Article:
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Chronic wheel running reduces maladaptive patterns of methamphetamine intake: regulation by attenuation of methamphetamine-induced neuronal nitric oxide synthase

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Abstract

We investigated whether prior exposure to chronic wheel running (WR) alters maladaptive patterns of excessive and escalating methamphetamine intake under extended access conditions, and intravenous methamphetamine self-administration-induced neurotoxicity. Adult rats were given access to WR or no wheel (sedentary) in their home cage for 6 weeks. A set of WR rats were injected with 5-bromo-2′-deoxyuridine (BrdU) to determine WR-induced changes in proliferation (2-h old) and survival (28-day old) of hippocampal progenitors. Another set of WR rats were withdrawn (WRw) or continued (WRc) to have access to running wheels in their home cages during self-administration days. Following self-administration [6 h/day], rats were tested on the progressive ratio (PR) schedule. Following PR, BrdU was injected to determine levels of proliferating progenitors (2-h old). WRc rats self-administered significantly less methamphetamine than sedentary rats during acquisition and escalation sessions, and demonstrated reduced motivation for methamphetamine seeking. Methamphetamine reduced daily running activity of WRc rats compared with that of pre-methamphetamine days. WRw rats self-administered significantly more methamphetamine than sedentary rats during acquisition, an effect that was not observed during escalation and PR sessions. WR-induced beneficial effects on methamphetamine self-administration were not attributable to neuroplasticity effects in the hippocampus and medial prefrontal cortex, but were attributable to WR-induced inhibition of methamphetamine-induced increases in the number of neuronal nitric oxide synthase expressing neurons and apoptosis in the nucleus accumbens shell. Our results demonstrate that WR prevents methamphetamine-induced damage to forebrain neurons to provide a beneficial effect on drug-taking behavior. Importantly, WR-induced neuroprotective effects are transient and continued WR activity is necessary to prevent compulsive methamphetamine intake.

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Acknowledgments

The study was supported by funds from the National Institute on Drug Abuse (DA022473 to CDM), and Skaggs School of Pharmacy and Pharmaceutical Sciences (Skaggs Scholarship to AJE and MBA). We acknowledge the excellent technical assistance of Cameron McKay from The Scripps Research Institute SURF program, Patrick Recinto from Skaggs School of Pharmacy and Pharmaceutical Sciences, Matthew Soleiman from the independent study program at the University of California, San Diego and Jan Kirby Zabala, Siddharth Iyengar, Wednesday Bushong from the Life Sciences Summer Internship Program at The Scripps Research Institute for assistance with immunohistochemistry. We appreciate the technical support of Dr. Sunmee Wee for intravenous surgeries, Elena Crawford for immunohistochemical analysis and Robert Lintz for operant behavior software support. The authors thank Drs. Scott Edwards, George Koob, Michael Taffe and Sunmee Wee for critical reading of the manuscript and helpful discussions. The publication number 21790 is from The Scripps Research Institute.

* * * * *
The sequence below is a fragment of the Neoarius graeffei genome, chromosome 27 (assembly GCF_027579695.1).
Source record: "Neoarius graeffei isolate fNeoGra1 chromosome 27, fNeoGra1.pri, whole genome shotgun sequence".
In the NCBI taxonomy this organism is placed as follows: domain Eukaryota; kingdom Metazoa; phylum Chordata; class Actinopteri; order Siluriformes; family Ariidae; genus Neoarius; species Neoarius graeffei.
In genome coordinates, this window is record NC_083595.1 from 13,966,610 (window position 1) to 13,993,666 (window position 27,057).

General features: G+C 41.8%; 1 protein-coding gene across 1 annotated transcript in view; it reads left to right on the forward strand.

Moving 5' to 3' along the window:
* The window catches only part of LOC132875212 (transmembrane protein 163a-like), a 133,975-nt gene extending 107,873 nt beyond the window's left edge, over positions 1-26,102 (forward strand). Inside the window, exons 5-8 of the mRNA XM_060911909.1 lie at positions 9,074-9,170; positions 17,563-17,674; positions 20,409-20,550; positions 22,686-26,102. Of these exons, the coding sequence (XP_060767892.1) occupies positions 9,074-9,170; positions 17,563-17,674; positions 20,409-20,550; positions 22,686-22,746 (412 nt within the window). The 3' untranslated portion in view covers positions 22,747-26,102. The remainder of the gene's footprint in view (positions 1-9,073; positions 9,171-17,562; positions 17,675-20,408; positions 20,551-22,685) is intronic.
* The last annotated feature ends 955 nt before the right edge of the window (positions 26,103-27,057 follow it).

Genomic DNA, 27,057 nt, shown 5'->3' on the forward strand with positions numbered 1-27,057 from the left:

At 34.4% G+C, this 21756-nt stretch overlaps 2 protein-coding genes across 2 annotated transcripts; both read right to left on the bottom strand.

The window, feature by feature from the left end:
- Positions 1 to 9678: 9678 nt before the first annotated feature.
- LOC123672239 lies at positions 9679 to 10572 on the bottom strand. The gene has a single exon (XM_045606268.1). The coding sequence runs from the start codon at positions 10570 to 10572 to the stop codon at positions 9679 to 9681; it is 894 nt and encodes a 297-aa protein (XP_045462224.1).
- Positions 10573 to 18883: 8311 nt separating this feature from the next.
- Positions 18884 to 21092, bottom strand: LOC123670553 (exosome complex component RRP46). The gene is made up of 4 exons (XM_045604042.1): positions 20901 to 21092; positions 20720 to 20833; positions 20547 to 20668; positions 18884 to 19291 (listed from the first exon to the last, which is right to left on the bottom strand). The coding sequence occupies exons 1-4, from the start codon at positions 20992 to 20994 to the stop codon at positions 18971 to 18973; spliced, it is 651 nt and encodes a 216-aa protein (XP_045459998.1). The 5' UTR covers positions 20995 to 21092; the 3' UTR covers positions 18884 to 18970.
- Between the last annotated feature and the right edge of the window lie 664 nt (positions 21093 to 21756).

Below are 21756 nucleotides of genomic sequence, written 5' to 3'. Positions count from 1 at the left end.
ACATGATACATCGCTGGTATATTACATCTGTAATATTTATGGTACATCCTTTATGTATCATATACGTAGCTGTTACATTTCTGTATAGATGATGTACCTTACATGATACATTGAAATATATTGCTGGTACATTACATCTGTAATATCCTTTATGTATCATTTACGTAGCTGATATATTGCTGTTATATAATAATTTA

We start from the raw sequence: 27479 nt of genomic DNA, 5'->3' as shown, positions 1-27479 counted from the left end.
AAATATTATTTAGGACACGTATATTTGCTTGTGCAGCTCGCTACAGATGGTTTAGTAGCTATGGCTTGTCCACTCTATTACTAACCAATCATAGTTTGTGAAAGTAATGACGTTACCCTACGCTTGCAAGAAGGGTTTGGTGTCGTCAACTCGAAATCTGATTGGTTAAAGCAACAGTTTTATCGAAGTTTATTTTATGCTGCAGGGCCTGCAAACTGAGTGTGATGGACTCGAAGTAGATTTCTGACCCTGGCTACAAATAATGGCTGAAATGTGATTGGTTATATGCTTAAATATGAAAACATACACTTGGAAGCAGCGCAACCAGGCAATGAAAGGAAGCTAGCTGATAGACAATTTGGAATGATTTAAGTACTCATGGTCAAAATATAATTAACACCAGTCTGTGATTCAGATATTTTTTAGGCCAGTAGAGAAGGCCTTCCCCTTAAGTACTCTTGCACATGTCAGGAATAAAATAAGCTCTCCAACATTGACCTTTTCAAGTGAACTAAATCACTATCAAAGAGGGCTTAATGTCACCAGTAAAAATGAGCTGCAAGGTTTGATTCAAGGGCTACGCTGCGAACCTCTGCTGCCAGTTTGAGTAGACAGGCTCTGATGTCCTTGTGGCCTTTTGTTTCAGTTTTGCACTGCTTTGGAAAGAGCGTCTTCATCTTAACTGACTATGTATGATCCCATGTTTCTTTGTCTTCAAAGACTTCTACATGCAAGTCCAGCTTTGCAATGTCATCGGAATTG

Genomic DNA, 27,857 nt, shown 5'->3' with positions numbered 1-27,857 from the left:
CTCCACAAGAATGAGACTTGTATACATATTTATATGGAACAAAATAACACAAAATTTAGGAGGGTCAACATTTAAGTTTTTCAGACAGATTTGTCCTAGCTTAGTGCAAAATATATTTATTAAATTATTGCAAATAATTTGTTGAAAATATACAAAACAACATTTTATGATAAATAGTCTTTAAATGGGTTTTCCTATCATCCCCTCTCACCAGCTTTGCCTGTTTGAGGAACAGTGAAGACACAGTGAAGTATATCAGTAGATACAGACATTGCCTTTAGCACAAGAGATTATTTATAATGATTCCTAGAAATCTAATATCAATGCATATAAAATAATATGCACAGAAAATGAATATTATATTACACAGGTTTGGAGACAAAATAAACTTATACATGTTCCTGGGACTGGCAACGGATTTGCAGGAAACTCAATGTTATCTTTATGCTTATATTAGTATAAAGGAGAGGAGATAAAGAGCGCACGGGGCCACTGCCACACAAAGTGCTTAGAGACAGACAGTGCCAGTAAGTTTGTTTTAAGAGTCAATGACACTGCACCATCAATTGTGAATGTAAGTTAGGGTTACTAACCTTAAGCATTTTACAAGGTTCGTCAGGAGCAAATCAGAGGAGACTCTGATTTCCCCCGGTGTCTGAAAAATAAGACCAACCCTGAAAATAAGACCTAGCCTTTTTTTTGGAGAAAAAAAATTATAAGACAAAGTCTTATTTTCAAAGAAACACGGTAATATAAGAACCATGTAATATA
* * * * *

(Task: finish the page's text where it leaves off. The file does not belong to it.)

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The authors report no biomedical financial interests or potential conflict of interest.

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Correspondence to Chitra D. Mandyam.

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A. J. Engelmann and M. B. Aparicio equally contributed to this work.

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Engelmann, A.J., Aparicio, M.B., Kim, A. et al. Chronic wheel running reduces maladaptive patterns of methamphetamine intake: regulation by attenuation of methamphetamine-induced neuronal nitric oxide synthase. Brain Struct Funct 219, 657–672 (2014). https://doi.org/10.1007/s00429-013-0525-7

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  • DOI: https://doi.org/10.1007/s00429-013-0525-7

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